UK approves drug to prevent breast cancer


The UK Medicines and Healthcare Products Regulatory Authority (MHRA) has approved anastrozole as a treatment for breast cancer prevention. Scientists believe that taking the drug will prevent 2,000 cases of the disease per year.

Anastrozole, an aromatase inhibitor previously used to treat breast cancer, is approved by the UK MHRA for the prevention of the disease. The statement was published on the National Health Service (NHS) website.

The document highlights that breast cancer remains the most common cancer in the UK, with 47,000 women diagnosed with the disease every year.

Experts recommend taking one anastrozole tablet per day for five years to all postmenopausal women at increased risk of developing breast cancer, including those with a family history of the disease. Scientists have calculated that the drug is indicated for 289 thousand women. If at least 25% of them took anastrozole, it would prevent 2,000 cases of cancer every year, the statement said. This will save the NHS around £15 million.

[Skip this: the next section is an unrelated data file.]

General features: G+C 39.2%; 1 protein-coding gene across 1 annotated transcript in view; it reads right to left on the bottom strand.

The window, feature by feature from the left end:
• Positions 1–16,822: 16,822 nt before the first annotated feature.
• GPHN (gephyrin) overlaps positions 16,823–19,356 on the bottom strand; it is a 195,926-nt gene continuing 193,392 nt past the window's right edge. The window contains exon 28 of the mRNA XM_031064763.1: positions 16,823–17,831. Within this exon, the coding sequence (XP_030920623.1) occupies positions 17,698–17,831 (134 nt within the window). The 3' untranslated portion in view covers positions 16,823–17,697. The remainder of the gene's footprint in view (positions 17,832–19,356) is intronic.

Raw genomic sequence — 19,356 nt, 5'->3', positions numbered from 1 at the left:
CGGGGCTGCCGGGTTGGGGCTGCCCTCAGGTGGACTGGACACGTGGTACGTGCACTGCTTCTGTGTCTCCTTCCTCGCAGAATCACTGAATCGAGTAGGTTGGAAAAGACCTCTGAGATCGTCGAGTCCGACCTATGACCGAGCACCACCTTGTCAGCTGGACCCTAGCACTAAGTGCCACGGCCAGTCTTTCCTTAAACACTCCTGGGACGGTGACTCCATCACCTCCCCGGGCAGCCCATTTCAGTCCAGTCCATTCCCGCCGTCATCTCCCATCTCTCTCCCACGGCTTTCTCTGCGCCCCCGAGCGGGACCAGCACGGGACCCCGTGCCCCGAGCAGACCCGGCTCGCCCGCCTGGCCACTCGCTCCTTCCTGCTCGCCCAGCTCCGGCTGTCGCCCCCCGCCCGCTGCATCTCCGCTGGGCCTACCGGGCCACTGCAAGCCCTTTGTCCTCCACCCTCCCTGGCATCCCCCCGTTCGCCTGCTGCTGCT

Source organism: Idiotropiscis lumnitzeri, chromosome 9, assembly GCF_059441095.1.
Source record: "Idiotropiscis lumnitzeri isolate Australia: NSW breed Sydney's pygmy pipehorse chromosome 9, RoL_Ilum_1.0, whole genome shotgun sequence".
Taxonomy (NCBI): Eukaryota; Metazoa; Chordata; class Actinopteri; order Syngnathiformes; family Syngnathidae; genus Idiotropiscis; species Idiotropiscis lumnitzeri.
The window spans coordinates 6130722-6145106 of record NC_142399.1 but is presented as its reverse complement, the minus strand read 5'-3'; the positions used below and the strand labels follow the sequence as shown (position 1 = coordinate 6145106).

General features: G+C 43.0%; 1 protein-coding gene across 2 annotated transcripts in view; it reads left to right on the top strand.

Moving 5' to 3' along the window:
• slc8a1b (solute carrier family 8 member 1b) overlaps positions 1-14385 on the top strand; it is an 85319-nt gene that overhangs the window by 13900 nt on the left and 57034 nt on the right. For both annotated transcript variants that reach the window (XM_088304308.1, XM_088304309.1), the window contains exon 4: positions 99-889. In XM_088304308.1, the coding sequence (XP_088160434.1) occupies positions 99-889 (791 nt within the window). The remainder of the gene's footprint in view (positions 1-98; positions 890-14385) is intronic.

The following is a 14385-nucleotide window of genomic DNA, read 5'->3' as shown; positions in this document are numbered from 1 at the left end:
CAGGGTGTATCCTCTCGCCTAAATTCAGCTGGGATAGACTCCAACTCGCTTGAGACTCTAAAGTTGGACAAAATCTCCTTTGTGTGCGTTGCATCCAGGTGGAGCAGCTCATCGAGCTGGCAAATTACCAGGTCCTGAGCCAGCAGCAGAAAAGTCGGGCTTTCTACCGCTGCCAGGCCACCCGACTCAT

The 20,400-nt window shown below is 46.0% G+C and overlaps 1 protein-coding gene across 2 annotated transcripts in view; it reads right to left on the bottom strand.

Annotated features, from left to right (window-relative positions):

The drug was approved based on studies that showed that taking anastrozole reduces the risk of developing breast cancer in women at risk by 50%.

Experts call the most common adverse events when taking the drug vasomotor symptoms, weakness, joint pain, arthritis, rash, nausea, headaches, osteoporosis and depression.



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